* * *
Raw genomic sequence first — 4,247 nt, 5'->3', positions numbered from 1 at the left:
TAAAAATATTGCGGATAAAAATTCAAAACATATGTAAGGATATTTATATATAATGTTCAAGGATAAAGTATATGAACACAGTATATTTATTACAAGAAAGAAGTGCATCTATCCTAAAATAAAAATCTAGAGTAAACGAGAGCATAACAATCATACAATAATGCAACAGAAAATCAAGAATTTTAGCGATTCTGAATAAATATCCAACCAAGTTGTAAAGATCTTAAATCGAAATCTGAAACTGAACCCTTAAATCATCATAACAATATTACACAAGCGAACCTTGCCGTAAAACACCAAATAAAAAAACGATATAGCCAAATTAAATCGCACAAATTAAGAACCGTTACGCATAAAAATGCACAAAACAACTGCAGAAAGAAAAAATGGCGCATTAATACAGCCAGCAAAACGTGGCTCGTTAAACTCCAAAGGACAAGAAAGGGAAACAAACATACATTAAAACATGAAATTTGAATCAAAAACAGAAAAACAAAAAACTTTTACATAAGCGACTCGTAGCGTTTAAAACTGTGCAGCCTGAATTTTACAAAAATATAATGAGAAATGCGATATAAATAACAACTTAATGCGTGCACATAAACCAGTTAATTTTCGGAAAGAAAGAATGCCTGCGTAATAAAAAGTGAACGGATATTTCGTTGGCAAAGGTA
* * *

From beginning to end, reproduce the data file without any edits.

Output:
Raw genomic sequence first — 4,247 nt, 5'->3', positions numbered from 1 at the left:
TAAAAATATTGCGGATAAAAATTCAAAACATATGTAAGGATATTTATATATAATGTTCAAGGATAAAGTATATGAACACAGTATATTTATTACAAGAAAGAAGTGCATCTATCCTAAAATAAAAATCTAGAGTAAACGAGAGCATAACAATCATACAATAATGCAACAGAAAATCAAGAATTTTAGCGATTCTGAATAAATATCCAACCAAGTTGTAAAGATCTTAAATCGAAATCTGAAACTGAACCCTTAAATCATCATAACAATATTACACAAGCGAACCTTGCCGTAAAACACCAAATAAAAAAACGATATAGCCAAATTAAATCGCACAAATTAAGAACCGTTACGCATAAAAATGCACAAAACAACTGCAGAAAGAAAAAATGGCGCATTAATACAGCCAGCAAAACGTGGCTCGTTAAACTCCAAAGGACAAGAAAGGGAAACAAACATACATTAAAACATGAAATTTGAATCAAAAACAGAAAAACAAAAAACTTTTACATAAGCGACTCGTAGCGTTTAAAACTGTGCAGCCTGAATTTTACAAAAATATAATGAGAAATGCGATATAAATAACAACTTAATGCGTGCACATAAACCAGTTAATTTTCGGAAAGAAAGAATGCCTGCGTAATAAAAAGTGAACGGATATTTCGTTGGCAAAGGTA